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"The Other Way" Program Evaluation, Summary

NCJ Number
183645
Author(s)
Remi J. Cadoret M.D.; Anita M. Patterson MSW; Sarah Barten M.A.; Christopher Richards M.A.
Date Published
1999
Length
12 pages
Annotation
This report summary presents the methodology and findings of a process evaluation of "The Other Way" (TOW), an intensive residential substance abuse treatment program housed at the Clarinda Correctional Facility in Clarinda, Iowa.
Abstract
The program currently employs 15 full-time counselors to provide comprehensive substance abuse treatment services on three dedicated treatment units with 240 treatment beds. Inmates are referred to this program if they have an identified need for residential substance abuse treatment and are within 12 months of consideration for release. As part of funding requirements, the program was increased from 4 months to 6 months in length, and participants were separated from the general inmate population for all activities. The funding source (National Institute of Justice Residential Substance Abuse Treatment for State Prisoners) also required the adoption of a cognitive treatment model. These program modifications were implemented in Spring 1998. The main objectives of the evaluation project were to establish a system to evaluate the operations and effectiveness of TOW, as well as to assist program staff in developing and implementing intake, discharge, and follow-up instruments, along with evaluation protocols to document inmate characteristics and changes over time related to substance use/abuse, mental health, social functioning, and criminal behavior and attitudes. The primary evaluation sample consisted of adult male inmates of the TOW program. The program began admitting inmates on April 18, 1997 and has seen a total of 736 prisoners as of December 30, 1998. Data were collected from the inmates by using a series of standardized instruments: a semi-structured interview and several self-administered questionnaires. This report focuses on TOW subject satisfaction with the program. Fifty-eight percent were "very satisfied" and 34 percent were "satisfied." Evaluation instruments are described in detail, along with participants demographics and criminal history. Substance-use patterns are described as well. Implications of evaluation work thus far and future analysis are discussed. 3 tables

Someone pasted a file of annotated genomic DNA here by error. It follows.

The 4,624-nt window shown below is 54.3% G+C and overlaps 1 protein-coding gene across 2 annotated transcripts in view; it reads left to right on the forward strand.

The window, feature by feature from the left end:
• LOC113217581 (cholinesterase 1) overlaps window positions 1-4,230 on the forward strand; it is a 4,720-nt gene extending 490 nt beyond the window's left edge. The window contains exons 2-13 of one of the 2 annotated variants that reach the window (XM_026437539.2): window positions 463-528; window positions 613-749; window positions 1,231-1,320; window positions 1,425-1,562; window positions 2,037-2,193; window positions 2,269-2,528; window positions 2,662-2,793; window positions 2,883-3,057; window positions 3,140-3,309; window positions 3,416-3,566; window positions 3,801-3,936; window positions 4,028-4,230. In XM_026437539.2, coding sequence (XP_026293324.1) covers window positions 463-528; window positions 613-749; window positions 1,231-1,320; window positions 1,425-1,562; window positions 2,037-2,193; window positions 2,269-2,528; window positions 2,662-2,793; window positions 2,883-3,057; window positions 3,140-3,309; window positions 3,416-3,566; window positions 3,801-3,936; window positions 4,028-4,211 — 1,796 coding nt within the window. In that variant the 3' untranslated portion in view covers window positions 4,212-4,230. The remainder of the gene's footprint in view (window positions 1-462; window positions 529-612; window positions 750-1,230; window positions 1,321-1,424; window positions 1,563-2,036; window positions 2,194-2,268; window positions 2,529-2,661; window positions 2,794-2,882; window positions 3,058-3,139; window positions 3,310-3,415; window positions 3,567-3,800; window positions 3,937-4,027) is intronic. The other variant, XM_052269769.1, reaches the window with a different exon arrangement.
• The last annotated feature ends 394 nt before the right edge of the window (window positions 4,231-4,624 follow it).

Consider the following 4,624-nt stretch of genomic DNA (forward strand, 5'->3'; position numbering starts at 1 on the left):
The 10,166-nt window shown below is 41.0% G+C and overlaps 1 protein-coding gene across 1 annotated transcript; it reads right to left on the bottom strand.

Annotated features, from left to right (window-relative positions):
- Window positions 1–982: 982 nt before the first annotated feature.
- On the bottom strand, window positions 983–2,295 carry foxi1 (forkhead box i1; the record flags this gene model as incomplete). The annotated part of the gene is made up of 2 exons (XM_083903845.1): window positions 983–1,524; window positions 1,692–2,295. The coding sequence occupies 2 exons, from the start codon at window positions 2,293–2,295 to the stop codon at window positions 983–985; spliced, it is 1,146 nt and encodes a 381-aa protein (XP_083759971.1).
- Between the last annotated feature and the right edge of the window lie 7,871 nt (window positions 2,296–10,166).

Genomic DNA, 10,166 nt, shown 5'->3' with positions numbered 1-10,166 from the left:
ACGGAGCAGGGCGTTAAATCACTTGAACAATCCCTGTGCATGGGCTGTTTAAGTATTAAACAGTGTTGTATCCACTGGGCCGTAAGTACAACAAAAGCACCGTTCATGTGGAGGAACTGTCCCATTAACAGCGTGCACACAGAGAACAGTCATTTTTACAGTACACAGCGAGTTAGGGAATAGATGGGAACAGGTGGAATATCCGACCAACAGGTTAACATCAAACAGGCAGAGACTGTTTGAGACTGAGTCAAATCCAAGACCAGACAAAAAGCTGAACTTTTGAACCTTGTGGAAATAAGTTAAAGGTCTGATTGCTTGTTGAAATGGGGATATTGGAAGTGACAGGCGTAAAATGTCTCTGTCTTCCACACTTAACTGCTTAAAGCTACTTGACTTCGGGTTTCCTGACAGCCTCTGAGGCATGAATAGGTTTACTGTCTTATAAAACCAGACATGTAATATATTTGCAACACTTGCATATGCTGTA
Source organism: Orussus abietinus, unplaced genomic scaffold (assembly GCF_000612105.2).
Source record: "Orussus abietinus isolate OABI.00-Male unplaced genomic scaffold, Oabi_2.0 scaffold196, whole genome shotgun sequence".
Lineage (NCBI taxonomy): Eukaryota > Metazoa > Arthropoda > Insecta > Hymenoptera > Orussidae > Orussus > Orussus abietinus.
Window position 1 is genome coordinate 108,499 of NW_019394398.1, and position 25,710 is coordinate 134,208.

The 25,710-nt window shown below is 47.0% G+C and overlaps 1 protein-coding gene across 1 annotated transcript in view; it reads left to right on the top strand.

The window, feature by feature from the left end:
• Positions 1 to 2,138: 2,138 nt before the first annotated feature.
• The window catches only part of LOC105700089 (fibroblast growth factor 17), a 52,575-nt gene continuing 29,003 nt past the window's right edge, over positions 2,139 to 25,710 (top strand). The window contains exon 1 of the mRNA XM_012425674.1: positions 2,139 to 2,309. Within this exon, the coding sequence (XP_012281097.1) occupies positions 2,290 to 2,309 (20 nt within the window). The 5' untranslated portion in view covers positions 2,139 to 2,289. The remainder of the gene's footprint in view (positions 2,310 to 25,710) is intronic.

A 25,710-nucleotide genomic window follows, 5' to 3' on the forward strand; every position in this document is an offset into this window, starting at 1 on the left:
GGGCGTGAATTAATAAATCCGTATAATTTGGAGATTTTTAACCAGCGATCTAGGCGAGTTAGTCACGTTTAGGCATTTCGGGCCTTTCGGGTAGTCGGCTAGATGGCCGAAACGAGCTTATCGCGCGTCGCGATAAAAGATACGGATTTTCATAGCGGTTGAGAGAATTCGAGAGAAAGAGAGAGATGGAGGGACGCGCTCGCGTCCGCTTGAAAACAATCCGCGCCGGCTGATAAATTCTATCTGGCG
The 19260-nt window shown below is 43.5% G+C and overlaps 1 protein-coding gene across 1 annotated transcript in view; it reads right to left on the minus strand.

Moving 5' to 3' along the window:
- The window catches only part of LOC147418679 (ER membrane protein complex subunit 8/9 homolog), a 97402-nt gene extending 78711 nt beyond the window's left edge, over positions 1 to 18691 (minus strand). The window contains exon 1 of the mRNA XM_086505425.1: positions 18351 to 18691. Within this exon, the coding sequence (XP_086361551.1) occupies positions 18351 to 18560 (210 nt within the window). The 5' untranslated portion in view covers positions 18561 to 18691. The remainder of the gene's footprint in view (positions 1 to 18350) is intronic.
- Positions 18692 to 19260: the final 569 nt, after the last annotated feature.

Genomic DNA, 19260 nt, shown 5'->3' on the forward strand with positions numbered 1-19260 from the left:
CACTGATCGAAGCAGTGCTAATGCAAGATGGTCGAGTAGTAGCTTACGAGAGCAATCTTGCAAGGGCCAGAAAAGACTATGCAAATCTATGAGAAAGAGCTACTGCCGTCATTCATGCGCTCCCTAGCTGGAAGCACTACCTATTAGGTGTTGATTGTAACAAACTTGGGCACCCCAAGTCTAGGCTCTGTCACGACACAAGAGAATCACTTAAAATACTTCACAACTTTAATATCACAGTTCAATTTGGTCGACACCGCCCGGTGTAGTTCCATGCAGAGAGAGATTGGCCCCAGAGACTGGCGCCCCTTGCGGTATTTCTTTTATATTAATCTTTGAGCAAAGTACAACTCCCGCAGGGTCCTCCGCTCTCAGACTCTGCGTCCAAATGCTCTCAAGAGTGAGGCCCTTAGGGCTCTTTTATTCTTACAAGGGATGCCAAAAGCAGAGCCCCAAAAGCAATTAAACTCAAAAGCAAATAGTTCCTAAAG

Date Published: January 1, 1999